Once you have gone through the practicalities its time to focus on relaxing. Don’t be afraid to tell people that you are trying to prep for the dive and to leave you on your own for a bit, its not being a diva its just being aware of your own body. It can be difficult to relax if you have someone yammering in your ear about what was on the TV last night, or even worse possibly freaking you out with tales of dives gone wrong.
Start your stretches, really focusing on diaphragm, rib cage mobility and legs. There is nothing worse than getting a cramp mid-dive, or not having the flexibility you need in the chest to equalise that last drop of air. You will need to incorporate some deep breathing exercises too, in order to prep your lungs for that big final breath. If you can, throw in some Pranayama exercises like Kapalbhati (skull shining breath).
The next phase, for me, is about rehearsing the dive in your head. Start visualising the entire dive from start to finish. Break it down in to its constituent elements and try to commit the whole dive in to a place in your mind that is almost as intuitive as muscle memory.
I also prepare a mantra for the dive… A song, a poem, or even a little tune. You want to prepare to repeat this over and over again when you actually dive. Its also a good idea to slow it down…. a lot! A personal favorite is ‘3 blind mice‘. So i will start singing the nursery rhyme in my head over and over again, but at about half speed or even less. This slow and repetitive element really helps to take your mind off the more challenging aspects of the dive, depth and apnea.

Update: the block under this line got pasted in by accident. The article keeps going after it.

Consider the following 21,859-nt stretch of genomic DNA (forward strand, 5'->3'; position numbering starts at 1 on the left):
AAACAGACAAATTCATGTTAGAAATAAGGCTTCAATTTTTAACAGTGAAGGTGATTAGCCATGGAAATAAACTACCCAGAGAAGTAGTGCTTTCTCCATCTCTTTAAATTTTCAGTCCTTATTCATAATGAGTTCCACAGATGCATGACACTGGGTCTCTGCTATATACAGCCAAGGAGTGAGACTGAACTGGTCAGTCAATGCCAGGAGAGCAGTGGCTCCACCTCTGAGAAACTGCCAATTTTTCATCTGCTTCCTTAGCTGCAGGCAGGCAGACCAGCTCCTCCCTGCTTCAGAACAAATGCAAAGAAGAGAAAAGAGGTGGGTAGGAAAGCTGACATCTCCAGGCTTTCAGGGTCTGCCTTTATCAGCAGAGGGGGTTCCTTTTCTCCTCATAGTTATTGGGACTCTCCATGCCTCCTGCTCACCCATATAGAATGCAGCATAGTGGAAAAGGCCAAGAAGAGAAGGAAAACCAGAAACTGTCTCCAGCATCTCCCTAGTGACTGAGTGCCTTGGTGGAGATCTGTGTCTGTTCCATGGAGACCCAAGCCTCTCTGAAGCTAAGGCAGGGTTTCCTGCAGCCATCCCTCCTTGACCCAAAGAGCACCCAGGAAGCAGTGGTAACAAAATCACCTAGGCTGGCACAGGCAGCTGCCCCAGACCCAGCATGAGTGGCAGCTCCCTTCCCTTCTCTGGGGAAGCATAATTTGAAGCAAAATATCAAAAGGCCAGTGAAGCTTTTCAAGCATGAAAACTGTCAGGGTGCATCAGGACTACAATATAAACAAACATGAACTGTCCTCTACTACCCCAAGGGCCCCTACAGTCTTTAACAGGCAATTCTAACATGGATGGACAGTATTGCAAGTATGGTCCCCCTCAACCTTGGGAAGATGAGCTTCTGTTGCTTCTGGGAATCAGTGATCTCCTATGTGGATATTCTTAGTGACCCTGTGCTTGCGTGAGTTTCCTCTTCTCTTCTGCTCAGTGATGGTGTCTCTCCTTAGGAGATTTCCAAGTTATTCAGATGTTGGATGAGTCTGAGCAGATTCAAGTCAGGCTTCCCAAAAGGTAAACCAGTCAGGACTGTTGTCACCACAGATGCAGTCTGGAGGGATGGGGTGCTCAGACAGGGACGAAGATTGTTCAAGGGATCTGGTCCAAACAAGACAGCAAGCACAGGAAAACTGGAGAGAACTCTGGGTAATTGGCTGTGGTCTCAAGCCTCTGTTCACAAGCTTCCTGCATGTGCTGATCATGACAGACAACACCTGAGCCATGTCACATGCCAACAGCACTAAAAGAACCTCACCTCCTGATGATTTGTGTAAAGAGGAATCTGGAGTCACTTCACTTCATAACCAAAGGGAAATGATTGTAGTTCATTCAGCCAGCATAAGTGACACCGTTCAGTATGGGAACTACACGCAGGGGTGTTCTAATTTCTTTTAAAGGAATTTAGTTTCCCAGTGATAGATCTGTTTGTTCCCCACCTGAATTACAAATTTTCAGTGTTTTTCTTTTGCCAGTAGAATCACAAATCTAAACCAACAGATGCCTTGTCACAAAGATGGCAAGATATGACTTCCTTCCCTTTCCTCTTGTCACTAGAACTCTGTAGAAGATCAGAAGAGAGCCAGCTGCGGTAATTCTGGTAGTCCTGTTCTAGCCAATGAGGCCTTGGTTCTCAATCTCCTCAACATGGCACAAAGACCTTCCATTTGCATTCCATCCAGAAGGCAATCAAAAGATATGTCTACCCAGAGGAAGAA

The final stage to all your prep is of course to get in the water and go to the line.
Some people like to prep whilst sitting upright by the line, others like to lay on their back, others like to use a snorkel and look down the line. I like to do a combination. Ill spend 2 minutes on my back then about one minute upright by the line. This give me a massive boost to my relaxation for the first stage then a more focused final phase. Each to their own though.
The final breaths are of course critical. Do not succumb to the feeling of needing to hyperventilate, this is very dangerous and will limit your depth and time and may cause a shallow water blackout(for reasons i will go in to some other time). Focus on nice relaxed breathing (ill post a final breaths tutorial at some point, its too much to go in to for this post). Always focusing on the exhale and always from the belly. As you take your final breath some people will finish there, whilst some will start packing. I am not a fan of packing, not because I cant do it but because i feel it ruins my relaxation and increases my heart rate too much. For those who dont know what it is, packing is a method of pumping air from the mouth in to the lungs, thereby increasing their volume beyond what you can take through a normal breath. It can be dangerous to do, so only do so after receiving training from a qualified instructor (like me). Its an advanced technique and shouldn’t be undertaken lightly.
Now its time to dive!
That concludes this part. If you have any question please let me know !
The next part… part 3, will start from the duck dive and will cover the entire dive including the recovery breaths!